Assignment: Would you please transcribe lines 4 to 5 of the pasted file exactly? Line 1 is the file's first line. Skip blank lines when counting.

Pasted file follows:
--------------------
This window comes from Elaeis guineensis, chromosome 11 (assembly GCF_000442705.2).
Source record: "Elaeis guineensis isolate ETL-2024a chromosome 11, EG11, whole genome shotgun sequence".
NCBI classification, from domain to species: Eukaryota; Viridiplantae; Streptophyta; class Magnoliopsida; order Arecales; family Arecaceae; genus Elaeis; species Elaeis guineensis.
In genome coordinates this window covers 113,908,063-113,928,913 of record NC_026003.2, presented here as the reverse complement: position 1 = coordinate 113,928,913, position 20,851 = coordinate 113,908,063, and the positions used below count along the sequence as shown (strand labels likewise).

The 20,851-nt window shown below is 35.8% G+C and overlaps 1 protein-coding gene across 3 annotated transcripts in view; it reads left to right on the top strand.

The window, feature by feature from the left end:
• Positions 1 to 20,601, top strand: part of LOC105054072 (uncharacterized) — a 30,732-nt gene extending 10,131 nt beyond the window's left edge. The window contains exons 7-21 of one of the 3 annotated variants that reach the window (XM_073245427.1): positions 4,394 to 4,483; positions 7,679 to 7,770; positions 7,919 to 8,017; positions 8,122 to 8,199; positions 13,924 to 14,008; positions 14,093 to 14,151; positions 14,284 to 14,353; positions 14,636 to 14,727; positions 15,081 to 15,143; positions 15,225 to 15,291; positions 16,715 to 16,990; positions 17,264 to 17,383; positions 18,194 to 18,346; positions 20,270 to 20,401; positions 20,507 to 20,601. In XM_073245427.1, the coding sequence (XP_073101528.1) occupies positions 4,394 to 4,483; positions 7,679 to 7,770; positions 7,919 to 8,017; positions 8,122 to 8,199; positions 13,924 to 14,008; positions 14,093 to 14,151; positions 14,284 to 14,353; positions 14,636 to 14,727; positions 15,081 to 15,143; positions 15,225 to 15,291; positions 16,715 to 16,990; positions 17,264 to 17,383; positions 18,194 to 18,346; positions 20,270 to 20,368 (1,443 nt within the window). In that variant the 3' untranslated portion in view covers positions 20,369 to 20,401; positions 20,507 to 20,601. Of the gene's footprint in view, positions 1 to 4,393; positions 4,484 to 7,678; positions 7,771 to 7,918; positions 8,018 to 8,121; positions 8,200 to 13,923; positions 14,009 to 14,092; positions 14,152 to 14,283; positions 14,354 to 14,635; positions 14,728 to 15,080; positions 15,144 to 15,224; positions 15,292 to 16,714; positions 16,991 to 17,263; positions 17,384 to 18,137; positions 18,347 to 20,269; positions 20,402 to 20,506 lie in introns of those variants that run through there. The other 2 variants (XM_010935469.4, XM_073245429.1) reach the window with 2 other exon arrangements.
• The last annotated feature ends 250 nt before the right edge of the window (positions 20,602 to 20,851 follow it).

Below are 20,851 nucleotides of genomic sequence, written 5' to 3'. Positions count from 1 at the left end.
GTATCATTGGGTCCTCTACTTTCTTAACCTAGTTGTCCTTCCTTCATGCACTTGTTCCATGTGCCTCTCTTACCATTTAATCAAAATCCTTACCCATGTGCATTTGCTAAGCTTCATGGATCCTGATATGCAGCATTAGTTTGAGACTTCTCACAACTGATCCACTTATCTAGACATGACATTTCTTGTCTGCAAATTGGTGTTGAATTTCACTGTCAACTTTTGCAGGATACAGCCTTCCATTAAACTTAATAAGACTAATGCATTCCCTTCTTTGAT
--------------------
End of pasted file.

In genome coordinates this window covers 113,908,063-113,928,913 of record NC_026003.2, presented here as the reverse complement: position 1 = coordinate 113,928,913, position 20,851 = coordinate 113,908,063, and the positions used below count along the sequence as shown (strand labels likewise).

The 20,851-nt window shown below is 35.8% G+C and overlaps 1 protein-coding gene across 3 annotated transcripts in view; it reads left to right on the top strand.